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Old 03-17-2008, 07:07 PM   #65
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Heads I win. Tails you owe me millions in severance. There's no way for CEOs to lose.
That's kind of game that I like to play.
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Old 03-17-2008, 07:21 PM   #66
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Here we are in the middle of mopping up the mess remaining after Bear implodes and the "hero" will be JP Morgan who rides in with either a steal or an implosion of their own when they dig into the Bear books and find out just how bad the mortgage derivitives positions are. In fact, before the dust settles here's the next big CEO taking a gamble of his own. Heads I win. Tails you owe me millions in severance. There's no way for CEOs to lose.
If I read the news stories correctly, the Fed has somehow guaranteed the value of the BS assets.
I think that means that if JPM finds out the derivatives are worse than they thought, the taxpayers make up the difference.
Of course, they could turn out to be better than JPM thought. In which case, I assume since there is nothing to suggest otherwise, JPM pockets the increase.
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Old 03-17-2008, 07:30 PM   #67
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The new $2 dollar bill:
Attached Images
File Type: jpeg bear.jpeg (9.3 KB, 143 views)
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Old 03-18-2008, 12:14 AM   #68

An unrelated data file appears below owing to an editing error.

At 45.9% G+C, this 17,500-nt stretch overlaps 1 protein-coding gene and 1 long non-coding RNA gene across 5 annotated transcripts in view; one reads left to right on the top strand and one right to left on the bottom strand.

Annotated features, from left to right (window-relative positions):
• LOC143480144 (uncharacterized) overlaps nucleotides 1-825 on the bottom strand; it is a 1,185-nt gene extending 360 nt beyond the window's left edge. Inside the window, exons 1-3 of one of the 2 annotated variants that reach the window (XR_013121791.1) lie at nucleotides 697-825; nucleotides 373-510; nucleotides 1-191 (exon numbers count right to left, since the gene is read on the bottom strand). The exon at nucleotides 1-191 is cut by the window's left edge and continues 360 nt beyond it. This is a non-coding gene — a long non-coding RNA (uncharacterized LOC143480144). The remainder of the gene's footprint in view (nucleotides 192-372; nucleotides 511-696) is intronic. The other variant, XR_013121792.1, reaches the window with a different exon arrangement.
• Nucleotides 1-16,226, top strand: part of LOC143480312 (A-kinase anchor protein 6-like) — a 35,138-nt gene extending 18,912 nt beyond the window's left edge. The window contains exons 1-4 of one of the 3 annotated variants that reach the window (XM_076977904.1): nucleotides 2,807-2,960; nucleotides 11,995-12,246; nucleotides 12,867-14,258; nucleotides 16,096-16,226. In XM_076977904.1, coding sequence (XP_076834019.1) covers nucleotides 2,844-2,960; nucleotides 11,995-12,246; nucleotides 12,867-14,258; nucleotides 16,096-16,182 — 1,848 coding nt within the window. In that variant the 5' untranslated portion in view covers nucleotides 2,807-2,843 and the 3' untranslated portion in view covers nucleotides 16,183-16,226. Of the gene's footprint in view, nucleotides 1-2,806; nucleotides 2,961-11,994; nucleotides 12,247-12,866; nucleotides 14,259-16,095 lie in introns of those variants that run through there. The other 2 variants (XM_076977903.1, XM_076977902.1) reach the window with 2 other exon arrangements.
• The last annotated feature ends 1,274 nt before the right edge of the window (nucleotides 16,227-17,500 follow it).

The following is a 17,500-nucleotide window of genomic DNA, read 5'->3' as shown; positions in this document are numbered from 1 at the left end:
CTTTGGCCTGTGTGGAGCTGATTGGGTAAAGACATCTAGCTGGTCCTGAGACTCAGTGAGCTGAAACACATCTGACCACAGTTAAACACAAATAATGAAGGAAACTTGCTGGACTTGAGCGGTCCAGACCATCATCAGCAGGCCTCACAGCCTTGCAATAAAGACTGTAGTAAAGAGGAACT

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You mean that $200K I sunk in Bear Stearns Friday wasn't a smart move.

How would you like to be in this UK billionaire's shoes ?
He bought 10% of Bear in September; and has now lost
hundreds of millions... he's trying to block JPM's takeover.



Billionaire Lewis moves to block JP Morgan

18/03/2008

British billionaire Joe Lewis is working to block JP Morgan Chase's $236m discounted takeover of Bear Stearns in order to negate the $1bn (500m) loss he now faces.


Billionaire Lewis moves to block JP Morgan - Telegraph
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Old 03-18-2008, 03:42 AM   #69
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How would you like to be in this UK billionaire's shoes ?
I can understand how he feels. But he took a risk and it didn't work out.

He may be within his legal right to try to get more money out of the deal.
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Old 03-18-2008, 09:17 AM   #70